You could pick out numbers from an arbitrary string with regex:

```
var match= string.match(/[0-9,.]*/);
if (match!==null) {
var amount= parseFloat( match[0].replace(/,/g, '') ); // replace , thousands separator
}
```

However! It's generally a no-no to store money amounts in a floating point type due to the inaccuracy of floating point calculations. Of course JavaScript *only* gives you floating-point numbers, but by sticking to whole numbers (eg. of cents) you get accurate calculations up to the odd quadrillion.

Best of all for dealing with money is to use a decimal arithmetic type. This isn't a built-in type in JavaScript, but here's an implementation of it. (It is, unfortunately, rather heavyweight... I'm thinking of hacking up a simpler implementation of just the basics for trivial cases where you only need basic arithmetic.)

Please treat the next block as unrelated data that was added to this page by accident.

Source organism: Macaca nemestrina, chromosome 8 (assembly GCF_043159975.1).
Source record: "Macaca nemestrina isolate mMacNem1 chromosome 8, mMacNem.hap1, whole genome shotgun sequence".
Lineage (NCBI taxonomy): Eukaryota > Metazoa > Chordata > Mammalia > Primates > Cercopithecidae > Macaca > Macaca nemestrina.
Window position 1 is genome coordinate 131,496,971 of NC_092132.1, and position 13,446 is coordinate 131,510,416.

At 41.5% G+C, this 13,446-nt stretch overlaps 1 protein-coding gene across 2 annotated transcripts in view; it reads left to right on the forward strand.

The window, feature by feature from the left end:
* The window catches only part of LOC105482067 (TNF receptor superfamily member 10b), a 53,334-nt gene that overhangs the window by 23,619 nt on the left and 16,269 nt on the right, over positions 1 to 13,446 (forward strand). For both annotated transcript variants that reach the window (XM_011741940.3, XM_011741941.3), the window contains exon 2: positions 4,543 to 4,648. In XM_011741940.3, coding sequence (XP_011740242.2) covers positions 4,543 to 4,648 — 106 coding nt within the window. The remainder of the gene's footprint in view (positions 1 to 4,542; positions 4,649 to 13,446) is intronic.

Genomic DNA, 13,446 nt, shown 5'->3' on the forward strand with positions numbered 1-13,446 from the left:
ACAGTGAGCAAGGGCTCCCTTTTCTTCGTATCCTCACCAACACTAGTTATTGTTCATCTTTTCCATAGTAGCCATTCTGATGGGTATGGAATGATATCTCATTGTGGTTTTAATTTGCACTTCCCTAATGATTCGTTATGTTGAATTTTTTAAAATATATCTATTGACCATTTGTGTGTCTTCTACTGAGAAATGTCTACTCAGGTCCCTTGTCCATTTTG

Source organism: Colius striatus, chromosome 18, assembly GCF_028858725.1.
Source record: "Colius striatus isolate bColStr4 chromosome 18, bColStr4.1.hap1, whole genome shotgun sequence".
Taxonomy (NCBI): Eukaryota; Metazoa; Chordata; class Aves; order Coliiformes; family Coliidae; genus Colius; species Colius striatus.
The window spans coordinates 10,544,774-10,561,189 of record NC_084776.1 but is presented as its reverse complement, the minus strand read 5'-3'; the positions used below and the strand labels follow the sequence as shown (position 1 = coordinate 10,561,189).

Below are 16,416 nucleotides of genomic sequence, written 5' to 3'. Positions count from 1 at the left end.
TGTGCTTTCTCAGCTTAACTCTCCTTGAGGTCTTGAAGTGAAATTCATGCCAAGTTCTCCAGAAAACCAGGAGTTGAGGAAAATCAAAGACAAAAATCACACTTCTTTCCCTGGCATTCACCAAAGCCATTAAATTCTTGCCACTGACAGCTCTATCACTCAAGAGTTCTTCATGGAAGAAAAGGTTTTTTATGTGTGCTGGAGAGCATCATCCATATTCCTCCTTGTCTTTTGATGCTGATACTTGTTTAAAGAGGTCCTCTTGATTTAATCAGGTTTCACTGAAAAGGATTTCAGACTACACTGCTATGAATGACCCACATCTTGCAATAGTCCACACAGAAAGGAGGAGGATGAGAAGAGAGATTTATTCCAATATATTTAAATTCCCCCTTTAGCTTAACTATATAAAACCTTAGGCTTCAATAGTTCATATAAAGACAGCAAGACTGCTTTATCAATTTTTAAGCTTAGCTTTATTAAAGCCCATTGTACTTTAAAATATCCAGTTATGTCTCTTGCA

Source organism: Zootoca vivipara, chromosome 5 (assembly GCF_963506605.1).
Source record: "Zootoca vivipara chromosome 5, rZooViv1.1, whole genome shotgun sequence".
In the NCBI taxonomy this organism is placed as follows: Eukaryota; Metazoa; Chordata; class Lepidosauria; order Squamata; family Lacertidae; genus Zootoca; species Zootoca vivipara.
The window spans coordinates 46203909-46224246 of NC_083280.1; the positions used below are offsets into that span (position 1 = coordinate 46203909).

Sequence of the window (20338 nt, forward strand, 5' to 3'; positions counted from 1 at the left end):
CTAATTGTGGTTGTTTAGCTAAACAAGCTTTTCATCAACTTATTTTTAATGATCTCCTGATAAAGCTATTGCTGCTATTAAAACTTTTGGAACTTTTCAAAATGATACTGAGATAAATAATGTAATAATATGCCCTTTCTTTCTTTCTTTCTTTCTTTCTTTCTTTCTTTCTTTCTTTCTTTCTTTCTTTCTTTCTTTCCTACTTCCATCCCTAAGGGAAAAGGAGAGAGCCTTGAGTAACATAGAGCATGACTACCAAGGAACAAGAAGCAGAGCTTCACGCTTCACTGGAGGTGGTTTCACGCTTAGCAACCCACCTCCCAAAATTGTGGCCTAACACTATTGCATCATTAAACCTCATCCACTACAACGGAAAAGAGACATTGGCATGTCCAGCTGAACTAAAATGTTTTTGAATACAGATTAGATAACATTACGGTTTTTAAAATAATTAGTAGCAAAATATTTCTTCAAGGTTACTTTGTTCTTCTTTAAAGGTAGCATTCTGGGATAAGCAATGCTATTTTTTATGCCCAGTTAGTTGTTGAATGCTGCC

I'm also interested to know how to replace alphabetic characters to say '*'

regex again:

```
string.replace(/[A-Z]/gi, '*')
```

(for values of “alphabetic characters” within ASCII. If you need non-ASCII Unicode letters to be replaced you'd have to construct a much more involved character class... JavaScript doesn't have built-in classes for the metadata of the whole Unicode character set.)